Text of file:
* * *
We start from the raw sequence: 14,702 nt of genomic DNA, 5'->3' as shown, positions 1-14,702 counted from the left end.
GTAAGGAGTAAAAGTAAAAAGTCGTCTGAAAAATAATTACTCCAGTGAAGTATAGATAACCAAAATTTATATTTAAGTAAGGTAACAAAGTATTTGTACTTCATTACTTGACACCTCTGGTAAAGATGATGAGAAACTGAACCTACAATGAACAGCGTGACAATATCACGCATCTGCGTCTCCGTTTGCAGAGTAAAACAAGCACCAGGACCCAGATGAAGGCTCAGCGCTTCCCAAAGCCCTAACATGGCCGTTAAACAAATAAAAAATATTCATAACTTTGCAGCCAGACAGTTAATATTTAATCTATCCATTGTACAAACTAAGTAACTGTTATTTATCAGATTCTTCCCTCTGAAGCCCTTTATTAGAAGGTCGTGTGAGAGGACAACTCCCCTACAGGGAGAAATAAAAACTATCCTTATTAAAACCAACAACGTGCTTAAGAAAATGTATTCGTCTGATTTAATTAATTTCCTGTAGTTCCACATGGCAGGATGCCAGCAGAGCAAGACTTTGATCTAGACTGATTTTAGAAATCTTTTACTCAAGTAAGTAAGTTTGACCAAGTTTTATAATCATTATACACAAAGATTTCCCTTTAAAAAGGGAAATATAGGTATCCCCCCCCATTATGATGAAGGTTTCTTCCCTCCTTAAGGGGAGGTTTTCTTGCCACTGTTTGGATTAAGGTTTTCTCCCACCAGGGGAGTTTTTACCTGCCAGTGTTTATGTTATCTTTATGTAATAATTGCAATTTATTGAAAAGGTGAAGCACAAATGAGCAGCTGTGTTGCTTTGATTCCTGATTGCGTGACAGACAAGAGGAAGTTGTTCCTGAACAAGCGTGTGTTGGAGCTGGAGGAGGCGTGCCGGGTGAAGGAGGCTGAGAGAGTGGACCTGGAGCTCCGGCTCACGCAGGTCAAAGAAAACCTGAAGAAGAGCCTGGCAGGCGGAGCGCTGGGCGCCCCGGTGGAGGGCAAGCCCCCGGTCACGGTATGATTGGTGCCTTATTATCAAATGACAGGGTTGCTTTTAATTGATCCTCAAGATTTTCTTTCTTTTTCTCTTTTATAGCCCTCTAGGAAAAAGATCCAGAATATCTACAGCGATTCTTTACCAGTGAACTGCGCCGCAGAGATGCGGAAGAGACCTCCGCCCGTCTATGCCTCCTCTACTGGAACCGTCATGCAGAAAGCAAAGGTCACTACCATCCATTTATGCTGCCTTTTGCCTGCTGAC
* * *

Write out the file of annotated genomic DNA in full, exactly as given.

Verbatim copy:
We start from the raw sequence: 14,702 nt of genomic DNA, 5'->3' as shown, positions 1-14,702 counted from the left end.
GTAAGGAGTAAAAGTAAAAAGTCGTCTGAAAAATAATTACTCCAGTGAAGTATAGATAACCAAAATTTATATTTAAGTAAGGTAACAAAGTATTTGTACTTCATTACTTGACACCTCTGGTAAAGATGATGAGAAACTGAACCTACAATGAACAGCGTGACAATATCACGCATCTGCGTCTCCGTTTGCAGAGTAAAACAAGCACCAGGACCCAGATGAAGGCTCAGCGCTTCCCAAAGCCCTAACATGGCCGTTAAACAAATAAAAAATATTCATAACTTTGCAGCCAGACAGTTAATATTTAATCTATCCATTGTACAAACTAAGTAACTGTTATTTATCAGATTCTTCCCTCTGAAGCCCTTTATTAGAAGGTCGTGTGAGAGGACAACTCCCCTACAGGGAGAAATAAAAACTATCCTTATTAAAACCAACAACGTGCTTAAGAAAATGTATTCGTCTGATTTAATTAATTTCCTGTAGTTCCACATGGCAGGATGCCAGCAGAGCAAGACTTTGATCTAGACTGATTTTAGAAATCTTTTACTCAAGTAAGTAAGTTTGACCAAGTTTTATAATCATTATACACAAAGATTTCCCTTTAAAAAGGGAAATATAGGTATCCCCCCCCATTATGATGAAGGTTTCTTCCCTCCTTAAGGGGAGGTTTTCTTGCCACTGTTTGGATTAAGGTTTTCTCCCACCAGGGGAGTTTTTACCTGCCAGTGTTTATGTTATCTTTATGTAATAATTGCAATTTATTGAAAAGGTGAAGCACAAATGAGCAGCTGTGTTGCTTTGATTCCTGATTGCGTGACAGACAAGAGGAAGTTGTTCCTGAACAAGCGTGTGTTGGAGCTGGAGGAGGCGTGCCGGGTGAAGGAGGCTGAGAGAGTGGACCTGGAGCTCCGGCTCACGCAGGTCAAAGAAAACCTGAAGAAGAGCCTGGCAGGCGGAGCGCTGGGCGCCCCGGTGGAGGGCAAGCCCCCGGTCACGGTATGATTGGTGCCTTATTATCAAATGACAGGGTTGCTTTTAATTGATCCTCAAGATTTTCTTTCTTTTTCTCTTTTATAGCCCTCTAGGAAAAAGATCCAGAATATCTACAGCGATTCTTTACCAGTGAACTGCGCCGCAGAGATGCGGAAGAGACCTCCGCCCGTCTATGCCTCCTCTACTGGAACCGTCATGCAGAAAGCAAAGGTCACTACCATCCATTTATGCTGCCTTTTGCCTGCTGAC